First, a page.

Feb 252019

EIOPA has recently published the risk dashboard (RDB) update at January 2019.

The RDB is published on a quarterly basis, showing the level of risk for 8 (=7+1) risk categories. The latest outcome is:

Some comments

1.Macro risks [medium, stable]

This is an overarching category affecting the whole economy, which considers economic growth, monetary policies, consumer price indices and fiscal balances.

The economic environment remains fragile because of the negative forecast on the GDP growth, which has been revised downwards across major economic areas (Euro Area, Switzerland, US and BRICS) and the potential reduction of the accommodative stance of monetary policy. On the other hand, the swap rates keep on being low and the indicator on 10y swap rates even decreases from the previous quarter (1.30%, -0.13%), due to slight declines in swap rates for all the currencies considered (EUR, GBP, CHF, USD). The unemployment rate remains quite stable from the previous quarter (6.0%, -0.1%), meaning that the labour market recovery is potentially starting to slow down. The inflation (CPI) remains broadly unchanged from the previous quarter (1.92%, -0.06%).

2.Credit risks [medium, stable]

This category measures the vulnerability to the credit risk by looking at the relevant credit asset classes exposures combined with the associated metrics (e.g. government securities and credit spread on sovereigns). Compared to the previous assessment, the exposures of the Insurers in different asset classes remain quite stable and around

  • 30% in European sovereign bonds, whose CDS spreads has slightly decreased
  • 12.5% in non-financial corporate bonds, whose spreads have increased
  • 8% in unsecured financial corporate bonds, whose spreads has considerably increased
  • 3% in secured financial corporate bonds, whose spreads has substantially increased, even turning positive for the first time since 2017Q1
  • 0.7% in loans and mortgages

3.Market risks [medium, stable]

This vulnerability of the insurance sector to adverse developments is evaluated based on the investment exposures, while the current level of riskiness is evaluated based on the volatility of the yields together with the difference between the investment returns and the guaranteed interest rates. The market risks remain stable, reflecting the stability of the portfolios’ allocations of insurers, where the volatility of the bonds, largest asset class (60% of exposure) and property (2.5% exposure), remain stable, while the volatility of the equity markets (7%) continues to increase.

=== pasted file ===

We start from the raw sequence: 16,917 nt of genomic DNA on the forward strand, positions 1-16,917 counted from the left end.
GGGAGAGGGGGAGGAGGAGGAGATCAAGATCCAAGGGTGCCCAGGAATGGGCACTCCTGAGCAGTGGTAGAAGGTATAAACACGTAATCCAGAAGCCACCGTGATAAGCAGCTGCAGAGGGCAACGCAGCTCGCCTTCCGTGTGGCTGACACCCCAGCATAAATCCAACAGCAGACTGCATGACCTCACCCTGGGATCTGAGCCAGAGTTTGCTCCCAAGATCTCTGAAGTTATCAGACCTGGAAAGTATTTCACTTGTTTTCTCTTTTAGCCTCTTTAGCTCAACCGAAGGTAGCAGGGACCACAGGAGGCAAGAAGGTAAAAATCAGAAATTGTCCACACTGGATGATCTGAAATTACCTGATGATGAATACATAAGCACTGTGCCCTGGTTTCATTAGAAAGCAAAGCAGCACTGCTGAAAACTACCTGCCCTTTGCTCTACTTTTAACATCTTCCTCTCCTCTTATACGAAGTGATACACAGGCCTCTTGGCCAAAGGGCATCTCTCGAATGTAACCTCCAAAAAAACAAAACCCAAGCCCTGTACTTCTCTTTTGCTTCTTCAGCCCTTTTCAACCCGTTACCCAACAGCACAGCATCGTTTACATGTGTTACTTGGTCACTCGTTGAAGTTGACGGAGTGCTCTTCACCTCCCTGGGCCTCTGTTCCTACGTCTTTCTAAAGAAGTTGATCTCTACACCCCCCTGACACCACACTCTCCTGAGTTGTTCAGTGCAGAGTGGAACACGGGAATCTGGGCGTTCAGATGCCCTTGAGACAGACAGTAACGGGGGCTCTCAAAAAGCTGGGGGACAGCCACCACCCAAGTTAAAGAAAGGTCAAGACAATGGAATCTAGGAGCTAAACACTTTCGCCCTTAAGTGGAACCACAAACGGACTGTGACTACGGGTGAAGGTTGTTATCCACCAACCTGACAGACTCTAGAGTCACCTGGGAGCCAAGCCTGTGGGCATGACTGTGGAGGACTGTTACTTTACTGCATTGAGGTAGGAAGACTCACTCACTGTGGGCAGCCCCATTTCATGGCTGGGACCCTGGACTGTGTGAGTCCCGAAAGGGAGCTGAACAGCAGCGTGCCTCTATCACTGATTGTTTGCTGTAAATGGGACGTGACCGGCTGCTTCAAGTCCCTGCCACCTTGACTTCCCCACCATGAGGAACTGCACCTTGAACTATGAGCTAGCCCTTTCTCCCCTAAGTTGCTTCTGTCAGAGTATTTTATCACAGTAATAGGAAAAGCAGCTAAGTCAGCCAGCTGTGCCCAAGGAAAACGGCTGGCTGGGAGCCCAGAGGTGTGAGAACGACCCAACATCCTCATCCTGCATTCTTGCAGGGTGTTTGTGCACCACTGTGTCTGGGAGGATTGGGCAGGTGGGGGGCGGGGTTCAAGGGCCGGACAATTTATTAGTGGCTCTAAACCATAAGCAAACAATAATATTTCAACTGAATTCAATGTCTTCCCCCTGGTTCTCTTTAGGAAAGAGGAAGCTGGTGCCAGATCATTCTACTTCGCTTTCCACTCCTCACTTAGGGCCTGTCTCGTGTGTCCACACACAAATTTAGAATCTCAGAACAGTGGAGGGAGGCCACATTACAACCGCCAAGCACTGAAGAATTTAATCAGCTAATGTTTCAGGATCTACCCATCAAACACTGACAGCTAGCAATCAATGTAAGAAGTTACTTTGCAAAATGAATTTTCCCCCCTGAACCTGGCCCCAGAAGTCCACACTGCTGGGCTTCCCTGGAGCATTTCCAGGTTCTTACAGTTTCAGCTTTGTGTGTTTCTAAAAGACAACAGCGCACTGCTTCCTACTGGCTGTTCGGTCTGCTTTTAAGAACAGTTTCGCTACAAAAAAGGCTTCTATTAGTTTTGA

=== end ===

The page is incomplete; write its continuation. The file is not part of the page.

4.Liquidity and funding risk [medium, stable]

The vulnerability to liquidity shocked is monitored measuring the lapse rate, the holding in cash and the issuance of catastrophe bonds (low volumes or high spreads correspond to a reduction in the demand which could forma a risk). The liquid assets ratio has registered a small decrease since the previous quarter, while issued bond volumes and the average ratio of coupons to maturity also reduced. Lapse rates in life business remained overall unchanged across the whole distribution since 2016; median lapse rates are still around 3%.

5.Profitability and solvency [medium, stable]

The solvency level is measured via SCR and quality of OF, while the profitability via return on investments / combined ratio for the life / non-life sectors. The SCR ratios for non-life solo companies have recorded a modest improvement since the last quarter (median value 209%, +2.5%). he median SCR ratio for life companies has decreased (183%, -4%), whereas the overall distribution has shifted upwards.

6.Interlinkages and imbalances [medium, increasing]

Interlinkages are assessed between primary insurers and reinsurers, insurance and banking sector and among the derivative holdings. The exposure towards domestic sovereign debt is considered as well. Interlinkages and imbalances risks has increased, but remaining at medium level in Q3 2018. Exposures to banks and other financial institutions has remained broadly stable, while exposures to insurers has increased due to corporate actions and M&A activity by some insurance groups.

7.Insurance (underwriting) risk [low, increasing]

Indicators for insurance risks are gross written premia, claims and losses due to natural catastrophes. The increase of the risk in this category is driven by increase in the premium growth of both life and non-life insurance together with an increase in the catastrophe loss ratio. For some line of business, some concerns are raised by both under pricing and under reserving, driven by competition.

8.Market perception [medium, stable]

The market perception remains constant at medium level. The quantities assessed are relative stock market performances (insurance stock outperformed the Stoxx 600: +1.5% life, +4% non-life), price to earnings ratio (decreased from the previous released: average from 13.1% to 11.6%), CDS spreads (median value increased from 61 to 68) and external rating outlooks (improved, with a portion of insurers with credit quality step =3 moving to 2).


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